The things I'm pretty sure I understand: Let's say I have a single particle hamiltonian $H$ represented by a $2$x$2$ matrix, so it has two eigenstates $|\lambda_1\rangle$ and $|\lambda_2\rangle$. I can define two projectors onto these states $P_1=|\lambda_1\rangle\langle\lambda_1|$ and $P_2=|\lambda_2\rangle\langle\lambda_2|$. Now if we look at a 2-particle system, the Hamiltonian of particle 1 in the direct product space is $H_1=H\otimes I$ and the Hamiltonian of particle 2 is $H_2=I\otimes H$. If I understand correctly, the new space is spanned by, for example, the following 4 states: $|\lambda_i\rangle\otimes|\lambda_j\rangle$, for $i,j=1,2$. $H_1$ will have 4 eigenvectors which correspond to the energy eigenstates $H_1|n\rangle=E_n|n\rangle$ of particle 1 in the two particle system. I can then construct 4 projectors onto these states which are defined in a similar way as above, and I will call them $P'_n$ for $n=1,2,3,4$.

The question: I want to show that, for an arbitrary state in the two-particle vector space, $P'_nf(E_n)|\psi\rangle=P'_nf(H_1)|\psi\rangle$ where $f(E_n)$ is some function of the eigenvalues of the Hamiltonian and $|\psi\rangle$. I know how to do this for a one particle system, but I have no intuition for direct products yet and I can't work out how to reconcile the fact that $H$ has 2 states but $H_1$ has 4 in an attempt to express $P'_n$ in terms of $P_1$ and $P_2$. I can expand in terms of the two particle basis $|\psi\rangle=\sum_{i,j}c_ib_j|\lambda_i\rangle\otimes|\lambda_j\rangle$. Then apply the projector $|n\rangle\langle n|$ but at this point I'm out of ideas. Is there some way to write the eigenfunctions of $H_1$ in terms of the eigenfunctions of $H$?

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    $\begingroup$ just a quick point: $|\psi\rangle=\sum_{i,j}c_ib_j|\lambda_i\rangle\otimes|\lambda_j\rangle$ is not an arbitrary state but instead is the special case of a factorisable or unentangled state. The co-efficients here are the Kronecker product of the column vectors $c$ and $b$ and is wholly defined by $2 N$ complex values in the column vector. A general, entangled state has $|\psi\rangle=\sum_{i,j}C_{i\,j}|\lambda_i\rangle\otimes|\lambda_j\rangle$, i.e. you can't split the $N^2$ independent co-efficients into something of the form $b\otimes c$. $\endgroup$ Commented Dec 2, 2014 at 6:50
  • $\begingroup$ Thanks for pointing this out, I have't studied entanglement before so it's nice to see what it means in it's mathematical glory. $\endgroup$
    – Lachy
    Commented Dec 2, 2014 at 14:28
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    $\begingroup$ This is a common mistake in terminology: the direct product $\times$ is more akin to the direct sum $\oplus$; what you have is the tensor product $\otimes$. One important difference is that $\dim(A\oplus B)=\dim(A)+\dim(B)$, while $\dim(A\otimes B)=\dim(A)\dim(B)$. Unfortunately $2+2=2\cdot2$, so it's easier to get confused in this particular case. $\endgroup$
    – user10851
    Commented Dec 2, 2014 at 19:02
  • $\begingroup$ Okay so what am I actually dealing with here: a "tensor product space" or a "direct sum space"? I assume it's the tensor product space since $\mathcal{H}=\mathcal{H}_1\otimes\mathcal{H}_2$ and in this case it makes sense to think of $\text{dim}(\mathcal{H})=\text{dim}(\mathcal{H}_1)\text{dim}(\mathcal{H}_2)$ (from the analogy to the spin-1/2 case with two particles, where we think of the 4 resulting states as being ordered pairs of spin-ups and spin-downs). But the direct sum does come into the picture when we think of the "total" Hamiltonian $H=H_1\oplus H_2$, so I would like to be sure. $\endgroup$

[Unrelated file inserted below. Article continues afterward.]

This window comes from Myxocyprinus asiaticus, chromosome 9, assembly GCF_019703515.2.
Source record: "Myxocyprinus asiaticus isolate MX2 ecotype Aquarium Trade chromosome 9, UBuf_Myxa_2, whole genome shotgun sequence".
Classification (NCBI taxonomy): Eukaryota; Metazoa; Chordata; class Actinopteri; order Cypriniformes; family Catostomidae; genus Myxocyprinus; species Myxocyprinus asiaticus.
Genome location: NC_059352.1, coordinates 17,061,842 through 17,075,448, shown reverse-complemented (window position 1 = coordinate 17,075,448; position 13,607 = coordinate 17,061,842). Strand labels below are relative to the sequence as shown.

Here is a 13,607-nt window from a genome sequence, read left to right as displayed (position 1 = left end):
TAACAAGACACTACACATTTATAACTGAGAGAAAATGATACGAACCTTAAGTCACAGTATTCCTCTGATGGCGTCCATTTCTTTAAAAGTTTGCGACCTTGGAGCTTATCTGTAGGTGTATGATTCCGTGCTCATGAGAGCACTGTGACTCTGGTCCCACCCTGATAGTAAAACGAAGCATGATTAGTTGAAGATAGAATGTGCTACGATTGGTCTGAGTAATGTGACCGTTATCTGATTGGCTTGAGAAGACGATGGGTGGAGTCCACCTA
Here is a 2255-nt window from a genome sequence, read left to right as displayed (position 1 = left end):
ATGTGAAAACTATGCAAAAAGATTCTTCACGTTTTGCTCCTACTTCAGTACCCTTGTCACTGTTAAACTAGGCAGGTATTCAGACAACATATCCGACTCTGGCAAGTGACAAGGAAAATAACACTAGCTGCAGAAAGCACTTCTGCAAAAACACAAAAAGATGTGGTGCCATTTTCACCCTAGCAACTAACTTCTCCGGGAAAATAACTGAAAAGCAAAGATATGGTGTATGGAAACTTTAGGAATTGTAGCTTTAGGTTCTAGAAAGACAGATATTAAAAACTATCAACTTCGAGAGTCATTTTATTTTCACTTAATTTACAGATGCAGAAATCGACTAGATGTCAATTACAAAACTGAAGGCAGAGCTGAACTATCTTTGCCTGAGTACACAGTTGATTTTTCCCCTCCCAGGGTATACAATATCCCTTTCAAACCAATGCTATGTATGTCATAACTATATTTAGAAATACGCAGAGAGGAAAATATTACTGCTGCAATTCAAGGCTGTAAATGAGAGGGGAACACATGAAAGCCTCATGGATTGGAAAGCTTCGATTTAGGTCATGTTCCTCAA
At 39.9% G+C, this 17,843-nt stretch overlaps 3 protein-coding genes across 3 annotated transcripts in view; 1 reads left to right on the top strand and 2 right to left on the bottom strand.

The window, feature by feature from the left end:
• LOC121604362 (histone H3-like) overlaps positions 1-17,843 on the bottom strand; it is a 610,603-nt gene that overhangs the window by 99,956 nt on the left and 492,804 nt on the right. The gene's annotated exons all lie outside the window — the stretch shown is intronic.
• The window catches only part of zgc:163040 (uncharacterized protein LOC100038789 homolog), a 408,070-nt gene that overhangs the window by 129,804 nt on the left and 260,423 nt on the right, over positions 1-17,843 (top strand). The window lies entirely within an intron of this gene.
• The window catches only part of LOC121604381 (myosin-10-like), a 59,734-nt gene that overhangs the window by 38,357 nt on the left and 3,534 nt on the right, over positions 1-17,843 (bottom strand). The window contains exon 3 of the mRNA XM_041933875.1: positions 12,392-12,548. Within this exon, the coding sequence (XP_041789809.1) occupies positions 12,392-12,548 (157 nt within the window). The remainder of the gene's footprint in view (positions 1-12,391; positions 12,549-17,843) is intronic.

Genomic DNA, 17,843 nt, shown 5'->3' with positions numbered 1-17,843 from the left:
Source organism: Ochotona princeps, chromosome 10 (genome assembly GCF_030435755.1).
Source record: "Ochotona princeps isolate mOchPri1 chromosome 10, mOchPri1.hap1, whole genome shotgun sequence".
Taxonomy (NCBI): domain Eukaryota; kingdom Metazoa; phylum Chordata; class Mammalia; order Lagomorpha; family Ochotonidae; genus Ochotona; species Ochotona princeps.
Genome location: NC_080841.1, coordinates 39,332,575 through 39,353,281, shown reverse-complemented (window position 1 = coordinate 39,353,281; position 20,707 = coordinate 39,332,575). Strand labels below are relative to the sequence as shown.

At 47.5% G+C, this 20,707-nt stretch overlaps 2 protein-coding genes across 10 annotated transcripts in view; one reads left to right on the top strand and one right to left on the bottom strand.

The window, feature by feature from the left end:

– Lachy
    Commented Dec 3, 2014 at 1:31

1 Answer 1


This is quite simple. Consider the operator $H$ on the Hilbert space $\mathscr{H}$, in your simple example it has a spectral resolution: $$H=\sum_{n}E_n \lvert n\rangle\langle n \rvert\; .$$ Each eigenvalue has multiplicity 1. Now the operators $H_1$ and $H_2$ on $\mathscr{H}\otimes\mathscr{H}$ have the same spectrum of $H$, but each eigenvalue has multiplicity $\mathrm{dim} [\mathscr{H}]$, and the orthonormal eigenvectors will be the tensor product of an eigenvector of $H$ and a vector of the orthonormal basis of $\mathscr{H}$ (in the respective order). The spectral resolutions are directly inherited by the one of $H$: $$H_1=\sum_{n}E_n \bigl(\lvert n\rangle\langle n \rvert\ \otimes 1\bigr)\;,\; H_2=\sum_{n}E_n \bigl(1\otimes\lvert n\rangle\langle n \rvert\ \bigr)\; .$$ Apply now the projection on a factorized vector $\psi_1\otimes\psi_2$ for example on $H_1$: $$\lvert \psi_1\otimes\psi_2\rangle\langle \psi_1\otimes\psi_2 \rvert H_1= \sum_n E_n \langle \psi_1,n\rangle \bigl( \lvert\psi_1\rangle\langle n\rvert\otimes\lvert\psi_2\rangle\langle\psi_2\rvert \bigr)\; .$$ Now suppose that $\psi_1=m$, where $m$ is an eigenvector of $H$, orthogonal to all the others (and normalized). Then the scalar products in the sum vanish apart from $n=m$. Thus you obtain: $$\tag{1}\lvert m\otimes\psi_2\rangle\langle m\otimes\psi_2 \rvert H_1=E_m \lvert m\otimes\psi_2\rangle\langle m\otimes\psi_2 \rvert \; .$$

Remark: Observe that I used more than once the fact that for factorized vectors $\lvert \psi_1\otimes\psi_2\rangle\langle \psi_1\otimes\psi_2 \rvert= \lvert\psi_1\rangle\langle \psi_1\rvert\otimes\lvert\psi_2\rangle\langle\psi_2\rvert$.

Equation (1)---with $\psi_2$ chosen as an element of the orthonormal basis of $\mathscr{H}$---is the relation on the projectors onto eigenvectors of $H_1$ you look for. This is extended to functions of $H_1$ since for any suitably regular function $f$, $f(H)=\sum_{n}f(E_n) \lvert n\rangle\langle n \rvert$.

  • $\begingroup$ I appreciate this response very much, thanks. It answers my question exactly, and very clearly, with a nice justification for each step. $\endgroup$
    – Lachy
    Commented Dec 2, 2014 at 16:36

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